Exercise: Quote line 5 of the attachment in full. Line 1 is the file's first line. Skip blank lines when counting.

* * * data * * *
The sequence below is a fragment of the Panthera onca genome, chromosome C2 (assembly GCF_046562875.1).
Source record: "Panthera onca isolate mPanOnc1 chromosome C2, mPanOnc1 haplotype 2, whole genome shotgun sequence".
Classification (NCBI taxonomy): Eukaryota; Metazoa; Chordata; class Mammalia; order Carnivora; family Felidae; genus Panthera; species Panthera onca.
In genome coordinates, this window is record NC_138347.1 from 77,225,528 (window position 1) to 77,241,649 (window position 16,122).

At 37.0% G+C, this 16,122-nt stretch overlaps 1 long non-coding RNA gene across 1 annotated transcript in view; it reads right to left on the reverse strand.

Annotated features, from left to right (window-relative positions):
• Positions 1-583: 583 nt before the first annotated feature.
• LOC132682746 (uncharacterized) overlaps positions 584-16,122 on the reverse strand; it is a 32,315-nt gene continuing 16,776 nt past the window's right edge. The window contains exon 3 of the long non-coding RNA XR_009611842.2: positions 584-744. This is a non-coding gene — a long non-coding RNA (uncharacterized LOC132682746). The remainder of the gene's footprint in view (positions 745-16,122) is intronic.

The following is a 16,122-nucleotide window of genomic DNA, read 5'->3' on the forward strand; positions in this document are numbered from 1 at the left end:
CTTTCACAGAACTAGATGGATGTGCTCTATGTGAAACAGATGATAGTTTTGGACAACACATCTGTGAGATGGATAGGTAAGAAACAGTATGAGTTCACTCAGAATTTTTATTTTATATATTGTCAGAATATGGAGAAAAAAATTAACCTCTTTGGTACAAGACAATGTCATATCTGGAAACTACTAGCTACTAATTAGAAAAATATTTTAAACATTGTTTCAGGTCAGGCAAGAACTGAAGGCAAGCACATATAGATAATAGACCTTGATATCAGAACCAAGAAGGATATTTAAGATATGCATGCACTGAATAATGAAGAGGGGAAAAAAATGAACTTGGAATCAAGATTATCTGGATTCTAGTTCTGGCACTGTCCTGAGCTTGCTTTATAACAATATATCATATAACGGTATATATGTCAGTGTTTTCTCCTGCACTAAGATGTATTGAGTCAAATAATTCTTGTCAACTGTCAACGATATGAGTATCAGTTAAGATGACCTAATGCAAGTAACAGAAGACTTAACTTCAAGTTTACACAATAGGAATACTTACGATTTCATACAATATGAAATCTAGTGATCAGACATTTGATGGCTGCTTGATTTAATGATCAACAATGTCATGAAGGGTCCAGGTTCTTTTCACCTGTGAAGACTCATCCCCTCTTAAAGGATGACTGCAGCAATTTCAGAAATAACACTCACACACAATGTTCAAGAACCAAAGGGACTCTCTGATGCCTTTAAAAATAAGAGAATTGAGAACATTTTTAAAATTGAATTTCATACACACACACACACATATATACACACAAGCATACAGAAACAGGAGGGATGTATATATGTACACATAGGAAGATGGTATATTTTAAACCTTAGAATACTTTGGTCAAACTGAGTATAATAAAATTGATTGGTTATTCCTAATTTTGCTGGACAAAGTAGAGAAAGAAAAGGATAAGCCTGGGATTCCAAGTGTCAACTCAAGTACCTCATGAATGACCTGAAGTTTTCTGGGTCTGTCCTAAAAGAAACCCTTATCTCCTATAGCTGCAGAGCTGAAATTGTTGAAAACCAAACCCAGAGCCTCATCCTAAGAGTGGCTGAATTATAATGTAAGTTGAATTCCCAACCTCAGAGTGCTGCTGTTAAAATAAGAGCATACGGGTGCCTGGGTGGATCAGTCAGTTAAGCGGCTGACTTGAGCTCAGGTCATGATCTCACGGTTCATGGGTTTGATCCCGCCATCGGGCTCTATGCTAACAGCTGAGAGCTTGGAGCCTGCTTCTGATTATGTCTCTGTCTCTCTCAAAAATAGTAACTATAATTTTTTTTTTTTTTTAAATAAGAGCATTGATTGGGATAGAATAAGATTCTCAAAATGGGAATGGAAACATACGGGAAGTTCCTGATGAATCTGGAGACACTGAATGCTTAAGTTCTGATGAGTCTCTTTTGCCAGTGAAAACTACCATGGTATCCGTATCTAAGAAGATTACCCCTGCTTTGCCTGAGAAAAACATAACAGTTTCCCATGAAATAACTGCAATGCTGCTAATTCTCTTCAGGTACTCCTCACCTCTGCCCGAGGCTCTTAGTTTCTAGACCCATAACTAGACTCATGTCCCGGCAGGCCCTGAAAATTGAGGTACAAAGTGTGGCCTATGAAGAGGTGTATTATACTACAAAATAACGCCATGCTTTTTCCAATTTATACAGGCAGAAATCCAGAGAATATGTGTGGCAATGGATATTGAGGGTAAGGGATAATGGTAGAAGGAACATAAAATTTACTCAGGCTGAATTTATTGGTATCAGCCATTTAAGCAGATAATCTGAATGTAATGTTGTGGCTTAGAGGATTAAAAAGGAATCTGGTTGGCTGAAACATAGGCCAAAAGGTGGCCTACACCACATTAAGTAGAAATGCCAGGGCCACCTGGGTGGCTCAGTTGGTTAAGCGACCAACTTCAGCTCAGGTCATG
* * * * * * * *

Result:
At 37.0% G+C, this 16,122-nt stretch overlaps 1 long non-coding RNA gene across 1 annotated transcript in view; it reads right to left on the reverse strand.